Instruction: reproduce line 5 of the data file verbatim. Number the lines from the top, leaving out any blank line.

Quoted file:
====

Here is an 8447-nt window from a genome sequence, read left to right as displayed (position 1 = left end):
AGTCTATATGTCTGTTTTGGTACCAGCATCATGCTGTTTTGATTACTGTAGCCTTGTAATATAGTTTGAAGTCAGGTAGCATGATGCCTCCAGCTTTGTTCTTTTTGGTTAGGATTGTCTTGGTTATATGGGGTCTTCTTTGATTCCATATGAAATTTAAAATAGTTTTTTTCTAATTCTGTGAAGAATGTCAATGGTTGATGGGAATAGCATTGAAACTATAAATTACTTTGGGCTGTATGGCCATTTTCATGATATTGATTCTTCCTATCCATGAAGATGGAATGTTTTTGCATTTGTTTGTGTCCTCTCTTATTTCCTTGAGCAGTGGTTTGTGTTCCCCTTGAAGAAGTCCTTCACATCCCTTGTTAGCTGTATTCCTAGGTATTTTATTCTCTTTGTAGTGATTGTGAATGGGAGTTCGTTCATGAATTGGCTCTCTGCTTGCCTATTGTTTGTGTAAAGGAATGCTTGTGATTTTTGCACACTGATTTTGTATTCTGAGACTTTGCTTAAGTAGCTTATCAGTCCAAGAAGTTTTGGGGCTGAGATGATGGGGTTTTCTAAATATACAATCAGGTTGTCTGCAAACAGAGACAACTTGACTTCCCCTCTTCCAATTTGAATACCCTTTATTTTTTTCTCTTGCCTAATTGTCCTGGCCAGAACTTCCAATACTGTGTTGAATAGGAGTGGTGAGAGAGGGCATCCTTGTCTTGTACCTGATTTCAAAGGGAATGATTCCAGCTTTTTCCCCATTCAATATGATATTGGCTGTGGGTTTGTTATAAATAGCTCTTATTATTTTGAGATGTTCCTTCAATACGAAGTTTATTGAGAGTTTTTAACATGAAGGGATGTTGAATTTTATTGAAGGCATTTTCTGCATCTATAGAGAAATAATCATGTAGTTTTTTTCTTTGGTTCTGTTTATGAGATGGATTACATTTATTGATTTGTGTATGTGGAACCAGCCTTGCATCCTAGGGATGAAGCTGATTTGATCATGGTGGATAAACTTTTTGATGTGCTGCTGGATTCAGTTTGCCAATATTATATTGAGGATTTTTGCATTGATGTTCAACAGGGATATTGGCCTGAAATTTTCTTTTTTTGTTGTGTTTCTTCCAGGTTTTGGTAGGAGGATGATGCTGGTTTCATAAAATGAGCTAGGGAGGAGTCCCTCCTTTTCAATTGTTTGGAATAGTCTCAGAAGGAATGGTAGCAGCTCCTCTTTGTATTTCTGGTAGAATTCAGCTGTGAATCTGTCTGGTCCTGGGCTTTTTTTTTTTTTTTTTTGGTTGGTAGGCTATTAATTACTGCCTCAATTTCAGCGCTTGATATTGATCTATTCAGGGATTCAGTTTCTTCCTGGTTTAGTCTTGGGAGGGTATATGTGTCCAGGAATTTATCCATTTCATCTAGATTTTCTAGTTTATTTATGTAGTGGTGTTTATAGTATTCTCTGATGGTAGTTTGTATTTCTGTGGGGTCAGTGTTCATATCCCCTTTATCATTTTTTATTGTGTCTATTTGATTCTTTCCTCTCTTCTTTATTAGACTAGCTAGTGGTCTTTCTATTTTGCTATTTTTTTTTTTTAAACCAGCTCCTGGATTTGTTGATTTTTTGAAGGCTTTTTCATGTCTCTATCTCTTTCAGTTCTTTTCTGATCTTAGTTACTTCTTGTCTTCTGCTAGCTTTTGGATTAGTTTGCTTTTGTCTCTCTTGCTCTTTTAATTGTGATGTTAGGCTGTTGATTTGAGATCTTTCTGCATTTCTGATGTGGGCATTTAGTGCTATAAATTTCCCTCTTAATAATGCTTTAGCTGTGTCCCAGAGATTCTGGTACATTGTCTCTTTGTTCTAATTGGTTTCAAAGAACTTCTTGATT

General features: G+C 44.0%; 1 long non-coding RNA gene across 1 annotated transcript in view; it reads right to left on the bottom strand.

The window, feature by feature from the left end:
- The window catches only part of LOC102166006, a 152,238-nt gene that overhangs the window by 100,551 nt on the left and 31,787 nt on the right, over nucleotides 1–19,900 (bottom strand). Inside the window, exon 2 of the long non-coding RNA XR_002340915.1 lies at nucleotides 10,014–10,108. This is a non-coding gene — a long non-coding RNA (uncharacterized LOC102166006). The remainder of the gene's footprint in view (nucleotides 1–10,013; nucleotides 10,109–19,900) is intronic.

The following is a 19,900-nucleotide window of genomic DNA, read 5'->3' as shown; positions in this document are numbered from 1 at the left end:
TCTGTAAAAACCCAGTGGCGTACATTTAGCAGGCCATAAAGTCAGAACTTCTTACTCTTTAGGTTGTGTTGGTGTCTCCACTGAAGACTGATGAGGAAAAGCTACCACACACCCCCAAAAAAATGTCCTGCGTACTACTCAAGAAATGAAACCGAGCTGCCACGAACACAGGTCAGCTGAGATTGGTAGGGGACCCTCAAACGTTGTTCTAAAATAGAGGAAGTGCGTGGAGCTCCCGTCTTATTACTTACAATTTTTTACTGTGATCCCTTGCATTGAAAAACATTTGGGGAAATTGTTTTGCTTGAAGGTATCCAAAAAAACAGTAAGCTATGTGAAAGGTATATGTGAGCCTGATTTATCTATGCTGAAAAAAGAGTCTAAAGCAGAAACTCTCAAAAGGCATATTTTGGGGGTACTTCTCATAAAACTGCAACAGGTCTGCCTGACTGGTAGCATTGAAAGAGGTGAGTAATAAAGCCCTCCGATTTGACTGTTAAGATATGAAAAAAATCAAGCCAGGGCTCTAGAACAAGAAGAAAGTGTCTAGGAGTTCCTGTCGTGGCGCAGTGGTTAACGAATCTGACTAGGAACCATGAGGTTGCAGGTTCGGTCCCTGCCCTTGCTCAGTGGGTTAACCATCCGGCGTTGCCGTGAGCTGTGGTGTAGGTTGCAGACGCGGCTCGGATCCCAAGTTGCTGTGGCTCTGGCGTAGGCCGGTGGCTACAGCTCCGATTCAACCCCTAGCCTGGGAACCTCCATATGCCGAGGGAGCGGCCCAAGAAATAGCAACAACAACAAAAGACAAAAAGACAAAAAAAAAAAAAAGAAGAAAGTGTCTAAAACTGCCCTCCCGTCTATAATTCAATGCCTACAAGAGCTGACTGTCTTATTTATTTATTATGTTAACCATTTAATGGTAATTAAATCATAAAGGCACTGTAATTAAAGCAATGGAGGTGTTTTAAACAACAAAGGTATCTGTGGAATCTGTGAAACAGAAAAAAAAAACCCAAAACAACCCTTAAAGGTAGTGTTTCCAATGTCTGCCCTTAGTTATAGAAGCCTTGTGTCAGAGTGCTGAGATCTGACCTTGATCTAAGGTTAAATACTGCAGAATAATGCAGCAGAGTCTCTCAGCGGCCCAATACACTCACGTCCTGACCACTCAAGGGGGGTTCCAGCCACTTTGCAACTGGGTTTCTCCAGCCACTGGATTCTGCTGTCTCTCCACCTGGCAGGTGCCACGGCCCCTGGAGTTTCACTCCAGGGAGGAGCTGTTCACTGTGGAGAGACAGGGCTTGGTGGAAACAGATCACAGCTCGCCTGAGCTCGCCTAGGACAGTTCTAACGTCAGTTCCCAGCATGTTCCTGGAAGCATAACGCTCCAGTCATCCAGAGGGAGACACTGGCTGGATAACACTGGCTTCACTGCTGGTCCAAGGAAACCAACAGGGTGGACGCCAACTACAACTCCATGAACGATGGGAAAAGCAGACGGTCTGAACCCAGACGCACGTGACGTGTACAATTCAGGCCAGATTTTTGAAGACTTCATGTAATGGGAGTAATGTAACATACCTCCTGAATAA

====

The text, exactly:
- The window catches only part of LOC102166006, a 152,238-nt gene that overhangs the window by 100,551 nt on the left and 31,787 nt on the right, over nucleotides 1–19,900 (bottom strand). Inside the window, exon 2 of the long non-coding RNA XR_002340915.1 lies at nucleotides 10,014–10,108. This is a non-coding gene — a long non-coding RNA (uncharacterized LOC102166006). The remainder of the gene's footprint in view (nucleotides 1–10,013; nucleotides 10,109–19,900) is intronic.